We’re still seeing and hearing albums created during the lockdown using remote technology; this one’s a bit different in that it’s the first of three albums recorded by Steve Dawson during the pandemic featuring songs that might otherwise never have been released. The ten songs on “Gone, Long Gone” reflect the eclectic nature of Steve Dawson’s work as a performer and producer. As a multi-instrumentalist and keen student of musical history, Steve brings a wide range of influences and musical knowledge to anything he does; his own album is no exception. Of the ten tracks, there are two contrasting instrumentals, showcasing Steve’s exceptional guitar skills, seven songs co-written with the brilliant Matt Patershuk, and one cover.

The cover is a song that everyone with any interest in music at all seems to love (apart from Rod Stewart, who apparently refused to sing on the Faces studio version of the song). Steve takes it at a very relaxed pace, building up to big harmonies in the chorus and showcase solos towards the end. It’s not quite as punchy as the original, but it’s an honest effort and a lovely homage. The two instrumentals demonstrate different facets of Steve’s work: his interest in Hawaiian music shines through “Kulaniapia Waltz”, creating an authentic feel with ukulele and steel guitar, plus the not-so-authentic pump organ while “Cicada Sanctuary” is a solo acoustic guitar piece inspired by hearing the noise of massed cicadas and being inspired to play something that fitted the mood. Both are very evocative mood pieces.

The remaining seven songs are the Matt Patershuk co-writes. Steve has always been wary of the collaboration process, but Matt’s a good friend and he’s a songwriter that knows how to write something that’s a bit different. The results are very impressive; “King Bennie had his Shit Together”, a fictionalised take on the life of Hawaiian steel guitarist King Bennie Nawahi, set against a backdrop of a jazzy bluegrass shuffle, tells an interesting story, cleverly pulling the listener into the first-person narrative of the tales of an old musician.

You can find historical musical references dotted throughout the album; the opener “Dimes” is a bit of fun that hints at Little Feat, “Bad Omen” and “6 Skeletons in a Car” (not as gruesome as it sounds) both have a brooding, menacing Southern groove feel while “I Just Get Lost” jumps into a chorus that strongly echoes The Beatles’ “Revolution”. You get the picture; there’s a lot of variety and you never quite know what’s round the next corner.

“Gone, Long Gone” is an album for people that want to actually listen to music, rather than passive consumers; the quality of the songwriting, playing and arrangement deserves much more than that. It’s out now on Black Hen Music (BHCD0096).

Here’s the official video for the album’s opener, “Dimes”:

“Scoundrels, Dreamers and Second Sons” is the debut album from The Remittance Men, a bunch of very gifted musicians from Boston, Massachusetts playing the songs of singer songwriter Tom Robertson (plus a couple of well-chosen covers). The band formed about two years ago as the pandemic broke and put together this collection of songs over that period. It’s difficult to pin down a specific genre; the song arrangements combine elements of the traditional string band with fiddle, mandolin, upright bass and acoustic guitar, keyboards, pedal steel and electric guitars from the country tradition, trumpets evoking Central America and even a horn section on “Lila Page 8”. It’s a wide palette and The Remittance Men fully explore its texture and colours. The varied elements are pulled together by the quality of Tom’s songs and his gravelly vocal delivery that never seems forced.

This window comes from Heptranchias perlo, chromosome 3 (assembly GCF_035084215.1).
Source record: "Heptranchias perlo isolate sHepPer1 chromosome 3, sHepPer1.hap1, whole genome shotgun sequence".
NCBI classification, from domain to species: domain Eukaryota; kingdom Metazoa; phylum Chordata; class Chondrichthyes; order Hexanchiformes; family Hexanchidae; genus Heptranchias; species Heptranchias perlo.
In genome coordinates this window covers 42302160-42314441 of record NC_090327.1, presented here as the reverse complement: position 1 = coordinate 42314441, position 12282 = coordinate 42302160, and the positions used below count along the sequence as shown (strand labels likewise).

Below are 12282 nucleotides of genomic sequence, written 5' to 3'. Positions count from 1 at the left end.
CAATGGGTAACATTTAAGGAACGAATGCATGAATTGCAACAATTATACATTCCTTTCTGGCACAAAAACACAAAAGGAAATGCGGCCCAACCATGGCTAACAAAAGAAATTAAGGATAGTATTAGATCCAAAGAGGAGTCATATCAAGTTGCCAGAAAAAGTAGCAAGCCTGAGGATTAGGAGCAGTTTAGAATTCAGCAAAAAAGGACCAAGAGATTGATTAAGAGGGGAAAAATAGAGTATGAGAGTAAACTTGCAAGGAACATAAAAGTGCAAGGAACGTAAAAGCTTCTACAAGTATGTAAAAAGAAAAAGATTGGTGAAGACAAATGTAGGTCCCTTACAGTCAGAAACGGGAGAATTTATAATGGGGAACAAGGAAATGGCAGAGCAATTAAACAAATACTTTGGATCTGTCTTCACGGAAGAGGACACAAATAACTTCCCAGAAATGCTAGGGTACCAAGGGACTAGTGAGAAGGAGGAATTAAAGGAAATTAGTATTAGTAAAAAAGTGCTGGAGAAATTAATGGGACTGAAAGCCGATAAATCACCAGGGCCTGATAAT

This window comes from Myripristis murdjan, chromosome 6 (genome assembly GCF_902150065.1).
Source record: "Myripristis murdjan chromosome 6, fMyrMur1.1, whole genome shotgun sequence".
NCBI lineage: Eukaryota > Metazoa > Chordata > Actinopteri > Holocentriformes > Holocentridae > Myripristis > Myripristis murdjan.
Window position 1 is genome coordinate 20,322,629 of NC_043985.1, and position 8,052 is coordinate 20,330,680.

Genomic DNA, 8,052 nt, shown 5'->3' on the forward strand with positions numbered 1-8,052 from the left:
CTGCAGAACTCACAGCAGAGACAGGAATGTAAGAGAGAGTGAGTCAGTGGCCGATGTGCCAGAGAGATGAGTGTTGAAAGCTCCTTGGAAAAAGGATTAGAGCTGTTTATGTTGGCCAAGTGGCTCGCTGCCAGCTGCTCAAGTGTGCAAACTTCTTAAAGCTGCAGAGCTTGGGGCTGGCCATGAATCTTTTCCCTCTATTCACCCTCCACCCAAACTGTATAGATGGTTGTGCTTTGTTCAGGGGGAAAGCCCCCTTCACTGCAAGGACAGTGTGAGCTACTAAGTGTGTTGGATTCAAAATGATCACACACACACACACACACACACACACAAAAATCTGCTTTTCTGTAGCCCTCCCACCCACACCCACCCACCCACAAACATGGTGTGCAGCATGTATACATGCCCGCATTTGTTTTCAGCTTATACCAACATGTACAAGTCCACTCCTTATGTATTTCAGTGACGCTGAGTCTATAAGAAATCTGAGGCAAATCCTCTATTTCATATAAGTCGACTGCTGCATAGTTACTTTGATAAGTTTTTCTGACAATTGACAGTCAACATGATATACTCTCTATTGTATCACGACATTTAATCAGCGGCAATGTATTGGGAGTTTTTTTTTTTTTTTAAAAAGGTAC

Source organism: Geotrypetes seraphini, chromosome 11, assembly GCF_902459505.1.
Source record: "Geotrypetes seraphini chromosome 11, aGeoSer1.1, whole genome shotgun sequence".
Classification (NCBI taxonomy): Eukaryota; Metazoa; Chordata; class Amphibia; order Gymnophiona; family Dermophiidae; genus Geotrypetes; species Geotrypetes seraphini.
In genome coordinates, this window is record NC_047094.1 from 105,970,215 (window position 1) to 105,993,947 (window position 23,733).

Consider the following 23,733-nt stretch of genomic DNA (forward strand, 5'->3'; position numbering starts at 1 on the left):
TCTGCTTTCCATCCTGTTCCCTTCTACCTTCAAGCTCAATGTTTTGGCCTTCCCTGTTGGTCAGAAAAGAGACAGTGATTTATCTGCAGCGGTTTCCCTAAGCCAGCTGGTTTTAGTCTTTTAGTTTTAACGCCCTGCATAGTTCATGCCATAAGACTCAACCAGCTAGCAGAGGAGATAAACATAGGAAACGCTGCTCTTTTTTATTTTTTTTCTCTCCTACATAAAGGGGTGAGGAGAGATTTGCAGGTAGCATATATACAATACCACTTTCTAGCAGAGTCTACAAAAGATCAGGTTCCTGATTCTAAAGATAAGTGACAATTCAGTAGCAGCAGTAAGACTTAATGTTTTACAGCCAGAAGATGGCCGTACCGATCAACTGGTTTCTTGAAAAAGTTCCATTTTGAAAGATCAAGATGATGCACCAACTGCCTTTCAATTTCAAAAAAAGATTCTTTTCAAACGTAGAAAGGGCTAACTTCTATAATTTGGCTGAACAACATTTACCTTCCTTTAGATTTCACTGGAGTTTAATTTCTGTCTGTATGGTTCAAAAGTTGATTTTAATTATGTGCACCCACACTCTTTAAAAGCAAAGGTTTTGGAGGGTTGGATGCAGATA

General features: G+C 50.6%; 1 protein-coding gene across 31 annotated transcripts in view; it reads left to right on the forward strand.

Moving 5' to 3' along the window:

The songs are full of little vignettes; short descriptions of people and places fitting together to form the narrative framework of songs such “Sweet Thunder” following the route back home across America and “Lonely and Silent”, tracing the broken lives of people left behind as small businesses in rural America fell to the power of the multinationals; it’s not pretty, but it’s authentic. There are songs that feel deeply personal, without being particularly explicit, including the poignant opener, “1973 (Life on the High Seas)” and the historical “A Room in Birmingham England, 1919”.

The two songs that particularly grabbed my attention are probably the furthest from the traditional Americana canon, “Hacienda Santa Rosa” and “Lila Page 8”. “Hacienda…” uses Mexican rhythms and the inevitable trumpet to create a setting that works for the song’s lyrics. Moving in a completely different direction, “Lila Page 8” starts with a saxophone and trumpet intro and builds steadily to a full-on E Street Band/Asbury Jukes rock and soul arrangement with guitar solos flashing across the strident horns and big backing vocals. It’s a huge arrangement, and the heartfelt delivery suggests that this is another deeply personal song. Of the two covers, Tim Gearan’s delicate love song in triple time, “Nobody” follows “Lila…” contrasting with the massive arrangement and creates a low-key finish to the album. And the other cover is Tom Petty’s “Down South”, which fits in perfectly with pan-American feel of the album.

This is a fascinating debut from a writer with a gift for subtly combining a kaleidoscope of lyrical impressions against a backdrop of understated instrumental performances to create songs that just won’t quit.

“Scoundrels, Dreamers and Second Sons” is released on Friday March 25th on Blonde on the Tracks Records.

Here’s the video of “A Room in Birmingham England, 1919”: